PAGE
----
Intussusception is first treated with a barium enema or endoscopic reduction [9, 10]. In the present case, although endoscopic reduction was attempted, the procedure was challenging. In cases where endoscopic reduction is difficult, open surgery is then performed. When the intestine is mobile, as it is in cases with mobile cecum, surgical reduction procedures that do not involve intestinal resection but only reduction and fixation must be considered. Enterectomy should be performed if a tumor is suspected in the lead point of the intussusception.
Currently, idiopathic intussusception is believed to occur when a stimulus causes the circular muscle of the intestine to contract convulsively and enter the relaxed intestine that is contiguous to it in the anal side . Elechi et al. have reported that a mobile cecum can be a causative factor of intussusception . If hemicolectomy is performed, as in the present case, then the site of anastomosis becomes mobile. Excessive peristalsis correlates with the onset of intussusception. Contractions in the left side of the colon can be classified as “short duration” (propagating at 4–6 cm/min and lasting for 10 s) or “long duration” (propagating at 0.5–2.0 cm/min and lasting for approximately 1 min) and are stimulated by physical factors such as the gastrocolic reflex.  However, the contractions in the right side of the colon differ from those in the left side, and they have the characteristics of mass peristalsis or vertical contraction. Mass peristalsis in the right side of the colon propagates at 12–180 cm/min and lasts for 1 min. The contractions in the right side are approximately two to three times stronger than those on the left side. Moreover, mass peristalsis in the right side of the colon can occur without requiring physical stimulation . In other words, the right side of the colon has stronger peristalsis even in a physiological environment. In addition, its segments are longer, and there are relatively more cases in which it is mobile. Thus, it is relatively easy for intussusception to occur in that site (in comparison to other sites in the digestive tract). In the present case, although it was very difficult to identify the cause, it may be possible that the ileum advanced to the anal side and occured with intussusception because the peristalsis of the ileum is stronger than the colon. Relationship was not clear that intussusception occur as a complication owing to the location of the anastomosis in the right side of the colon and its high mobility, in addition to the peristaltic contractions in the right side.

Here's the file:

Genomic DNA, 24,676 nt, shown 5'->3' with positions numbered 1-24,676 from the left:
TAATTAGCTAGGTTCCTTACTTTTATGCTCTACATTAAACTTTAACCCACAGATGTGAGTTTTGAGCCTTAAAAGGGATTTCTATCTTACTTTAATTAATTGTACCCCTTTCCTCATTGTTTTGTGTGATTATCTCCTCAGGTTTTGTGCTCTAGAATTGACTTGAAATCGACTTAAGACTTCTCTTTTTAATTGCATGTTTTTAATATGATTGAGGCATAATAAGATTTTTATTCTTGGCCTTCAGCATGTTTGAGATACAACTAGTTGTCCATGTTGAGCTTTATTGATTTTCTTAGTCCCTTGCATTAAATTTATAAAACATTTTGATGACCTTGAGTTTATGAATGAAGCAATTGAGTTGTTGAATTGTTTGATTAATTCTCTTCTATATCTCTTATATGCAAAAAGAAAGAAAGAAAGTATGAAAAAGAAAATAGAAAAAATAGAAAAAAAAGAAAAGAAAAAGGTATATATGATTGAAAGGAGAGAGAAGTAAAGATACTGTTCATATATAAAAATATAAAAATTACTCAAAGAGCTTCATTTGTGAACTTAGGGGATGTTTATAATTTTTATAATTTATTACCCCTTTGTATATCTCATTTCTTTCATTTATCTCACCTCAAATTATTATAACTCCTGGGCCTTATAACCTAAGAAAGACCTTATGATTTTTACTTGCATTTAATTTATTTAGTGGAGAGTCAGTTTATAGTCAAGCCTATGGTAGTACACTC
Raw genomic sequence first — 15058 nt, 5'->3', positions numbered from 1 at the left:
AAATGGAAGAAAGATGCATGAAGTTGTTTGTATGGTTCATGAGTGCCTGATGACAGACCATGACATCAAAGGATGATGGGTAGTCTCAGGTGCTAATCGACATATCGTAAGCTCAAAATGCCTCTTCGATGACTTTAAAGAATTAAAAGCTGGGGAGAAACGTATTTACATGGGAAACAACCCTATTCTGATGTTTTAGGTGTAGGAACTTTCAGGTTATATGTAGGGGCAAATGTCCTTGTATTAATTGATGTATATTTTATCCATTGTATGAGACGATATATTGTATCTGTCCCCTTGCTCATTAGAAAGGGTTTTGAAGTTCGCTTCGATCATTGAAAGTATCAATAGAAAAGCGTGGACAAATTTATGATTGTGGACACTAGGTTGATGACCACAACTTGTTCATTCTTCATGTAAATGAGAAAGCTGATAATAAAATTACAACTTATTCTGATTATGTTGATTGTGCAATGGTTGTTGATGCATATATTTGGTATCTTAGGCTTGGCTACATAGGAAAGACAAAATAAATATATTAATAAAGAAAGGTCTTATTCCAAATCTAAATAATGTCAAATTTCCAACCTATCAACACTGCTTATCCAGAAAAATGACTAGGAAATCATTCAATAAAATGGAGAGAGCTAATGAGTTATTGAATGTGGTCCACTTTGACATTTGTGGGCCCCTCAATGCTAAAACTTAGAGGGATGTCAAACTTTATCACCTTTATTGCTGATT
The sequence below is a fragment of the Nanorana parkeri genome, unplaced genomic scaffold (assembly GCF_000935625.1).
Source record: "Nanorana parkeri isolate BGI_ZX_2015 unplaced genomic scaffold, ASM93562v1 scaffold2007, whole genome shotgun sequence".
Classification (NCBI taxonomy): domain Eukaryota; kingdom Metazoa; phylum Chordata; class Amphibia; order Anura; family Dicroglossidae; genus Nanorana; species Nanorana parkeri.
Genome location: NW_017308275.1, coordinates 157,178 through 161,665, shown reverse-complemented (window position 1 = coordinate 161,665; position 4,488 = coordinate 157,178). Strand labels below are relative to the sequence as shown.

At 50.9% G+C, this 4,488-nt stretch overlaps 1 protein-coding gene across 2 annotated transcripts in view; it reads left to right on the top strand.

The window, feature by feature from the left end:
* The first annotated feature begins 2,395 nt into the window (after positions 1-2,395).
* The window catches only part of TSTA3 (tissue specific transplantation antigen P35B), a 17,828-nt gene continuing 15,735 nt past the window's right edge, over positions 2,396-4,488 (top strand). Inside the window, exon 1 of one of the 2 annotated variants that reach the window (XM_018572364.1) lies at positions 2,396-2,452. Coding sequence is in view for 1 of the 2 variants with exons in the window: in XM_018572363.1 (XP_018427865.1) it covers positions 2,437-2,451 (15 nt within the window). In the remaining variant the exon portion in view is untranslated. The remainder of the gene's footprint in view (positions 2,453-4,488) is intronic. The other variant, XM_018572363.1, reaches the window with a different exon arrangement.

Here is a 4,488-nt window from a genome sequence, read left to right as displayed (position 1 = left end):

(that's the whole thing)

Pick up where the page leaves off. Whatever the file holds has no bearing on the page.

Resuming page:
As a surgery to prevent recurrence, there are methods to prevent invasion of the ileum into the colon by fixing the intestine to the abdominal wall, and to suppress recurrence by promoting postoperative adhesion [13,14,15]. We did not do it in this case, but we need to consider it.
Intussusceptions in adults are often caused by tumors, and they are rarely caused by other factors. To the best of our knowledge, no studies have reported cases of anastomosis as a cause of intussusception, as reported in the present case. Our case indicated that intussusception should be considered as one of the causes of postoperative mechanical intestinal obstruction.
Availability of data and materials
All available data supporting our findings are listed in the tables which are shown in the manuscript. Thus, our conclusions can be ascertained from the published data.
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Ethics approval and consent to participate
All procedures performed in studies involving human participants were in accordance with the ethical standards of the institutional and/or national research committee and with the 1964 Helsinki declaration and its later amendments or comparable ethical standards.
It is approved by the ethics committee of Teikyo University (approval date, 23 August 2016, registration number; 16–032).
Consent for publication
I got written informed consent from the patient for publication of this case report.
The authors declare that they have no competing interests.